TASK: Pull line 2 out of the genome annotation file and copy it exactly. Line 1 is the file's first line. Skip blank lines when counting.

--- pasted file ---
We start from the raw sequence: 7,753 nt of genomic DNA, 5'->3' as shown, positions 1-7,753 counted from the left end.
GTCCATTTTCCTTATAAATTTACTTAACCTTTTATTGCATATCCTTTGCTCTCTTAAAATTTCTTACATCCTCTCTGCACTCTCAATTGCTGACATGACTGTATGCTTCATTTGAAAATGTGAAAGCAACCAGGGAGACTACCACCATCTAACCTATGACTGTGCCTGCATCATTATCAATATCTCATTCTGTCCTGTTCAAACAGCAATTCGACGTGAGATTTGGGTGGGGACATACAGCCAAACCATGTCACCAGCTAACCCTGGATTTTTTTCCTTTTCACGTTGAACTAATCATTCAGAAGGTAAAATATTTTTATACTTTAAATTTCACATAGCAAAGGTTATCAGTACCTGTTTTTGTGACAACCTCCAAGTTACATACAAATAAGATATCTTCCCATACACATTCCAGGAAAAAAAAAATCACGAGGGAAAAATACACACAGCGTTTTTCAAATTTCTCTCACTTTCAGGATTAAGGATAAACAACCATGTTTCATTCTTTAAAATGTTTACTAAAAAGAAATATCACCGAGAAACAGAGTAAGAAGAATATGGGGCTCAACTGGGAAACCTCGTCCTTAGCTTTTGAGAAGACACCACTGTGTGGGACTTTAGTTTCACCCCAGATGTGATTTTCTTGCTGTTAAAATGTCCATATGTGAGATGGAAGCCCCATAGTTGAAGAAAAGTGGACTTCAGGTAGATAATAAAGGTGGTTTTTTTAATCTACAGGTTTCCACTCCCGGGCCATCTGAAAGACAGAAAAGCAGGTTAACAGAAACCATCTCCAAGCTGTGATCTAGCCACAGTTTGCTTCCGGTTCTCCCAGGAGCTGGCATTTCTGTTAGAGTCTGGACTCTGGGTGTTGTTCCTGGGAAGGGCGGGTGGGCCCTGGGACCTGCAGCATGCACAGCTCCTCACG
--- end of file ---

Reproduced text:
GTCCATTTTCCTTATAAATTTACTTAACCTTTTATTGCATATCCTTTGCTCTCTTAAAATTTCTTACATCCTCTCTGCACTCTCAATTGCTGACATGACTGTATGCTTCATTTGAAAATGTGAAAGCAACCAGGGAGACTACCACCATCTAACCTATGACTGTGCCTGCATCATTATCAATATCTCATTCTGTCCTGTTCAAACAGCAATTCGACGTGAGATTTGGGTGGGGACATACAGCCAAACCATGTCACCAGCTAACCCTGGATTTTTTTCCTTTTCACGTTGAACTAATCATTCAGAAGGTAAAATATTTTTATACTTTAAATTTCACATAGCAAAGGTTATCAGTACCTGTTTTTGTGACAACCTCCAAGTTACATACAAATAAGATATCTTCCCATACACATTCCAGGAAAAAAAAAATCACGAGGGAAAAATACACACAGCGTTTTTCAAATTTCTCTCACTTTCAGGATTAAGGATAAACAACCATGTTTCATTCTTTAAAATGTTTACTAAAAAGAAATATCACCGAGAAACAGAGTAAGAAGAATATGGGGCTCAACTGGGAAACCTCGTCCTTAGCTTTTGAGAAGACACCACTGTGTGGGACTTTAGTTTCACCCCAGATGTGATTTTCTTGCTGTTAAAATGTCCATATGTGAGATGGAAGCCCCATAGTTGAAGAAAAGTGGACTTCAGGTAGATAATAAAGGTGGTTTTTTTAATCTACAGGTTTCCACTCCCGGGCCATCTGAAAGACAGAAAAGCAGGTTAACAGAAACCATCTCCAAGCTGTGATCTAGCCACAGTTTGCTTCCGGTTCTCCCAGGAGCTGGCATTTCTGTTAGAGTCTGGACTCTGGGTGTTGTTCCTGGGAAGGGCGGGTGGGCCCTGGGACCTGCAGCATGCACAGCTCCTCACG